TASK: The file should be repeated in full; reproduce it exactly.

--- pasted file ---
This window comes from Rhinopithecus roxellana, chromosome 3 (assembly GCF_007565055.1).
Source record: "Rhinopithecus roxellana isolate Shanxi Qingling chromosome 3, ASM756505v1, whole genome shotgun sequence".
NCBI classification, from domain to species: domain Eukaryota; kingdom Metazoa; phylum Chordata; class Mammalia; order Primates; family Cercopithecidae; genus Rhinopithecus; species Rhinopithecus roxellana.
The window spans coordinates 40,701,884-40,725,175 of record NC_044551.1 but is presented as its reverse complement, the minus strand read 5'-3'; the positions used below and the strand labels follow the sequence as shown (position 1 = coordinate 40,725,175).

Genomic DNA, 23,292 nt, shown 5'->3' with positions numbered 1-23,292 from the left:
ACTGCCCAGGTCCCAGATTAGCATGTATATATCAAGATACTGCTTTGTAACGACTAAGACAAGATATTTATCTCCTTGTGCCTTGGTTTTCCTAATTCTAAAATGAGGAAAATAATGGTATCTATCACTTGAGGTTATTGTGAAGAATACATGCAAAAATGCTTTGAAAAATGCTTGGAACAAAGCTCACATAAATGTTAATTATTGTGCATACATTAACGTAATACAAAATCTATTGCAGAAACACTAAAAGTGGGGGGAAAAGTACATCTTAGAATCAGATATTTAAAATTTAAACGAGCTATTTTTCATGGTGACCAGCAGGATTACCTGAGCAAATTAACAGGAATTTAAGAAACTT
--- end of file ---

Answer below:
This window comes from Rhinopithecus roxellana, chromosome 3 (assembly GCF_007565055.1).
Source record: "Rhinopithecus roxellana isolate Shanxi Qingling chromosome 3, ASM756505v1, whole genome shotgun sequence".
NCBI classification, from domain to species: domain Eukaryota; kingdom Metazoa; phylum Chordata; class Mammalia; order Primates; family Cercopithecidae; genus Rhinopithecus; species Rhinopithecus roxellana.
The window spans coordinates 40,701,884-40,725,175 of record NC_044551.1 but is presented as its reverse complement, the minus strand read 5'-3'; the positions used below and the strand labels follow the sequence as shown (position 1 = coordinate 40,725,175).

Genomic DNA, 23,292 nt, shown 5'->3' with positions numbered 1-23,292 from the left:
ACTGCCCAGGTCCCAGATTAGCATGTATATATCAAGATACTGCTTTGTAACGACTAAGACAAGATATTTATCTCCTTGTGCCTTGGTTTTCCTAATTCTAAAATGAGGAAAATAATGGTATCTATCACTTGAGGTTATTGTGAAGAATACATGCAAAAATGCTTTGAAAAATGCTTGGAACAAAGCTCACATAAATGTTAATTATTGTGCATACATTAACGTAATACAAAATCTATTGCAGAAACACTAAAAGTGGGGGGAAAAGTACATCTTAGAATCAGATATTTAAAATTTAAACGAGCTATTTTTCATGGTGACCAGCAGGATTACCTGAGCAAATTAACAGGAATTTAAGAAACTT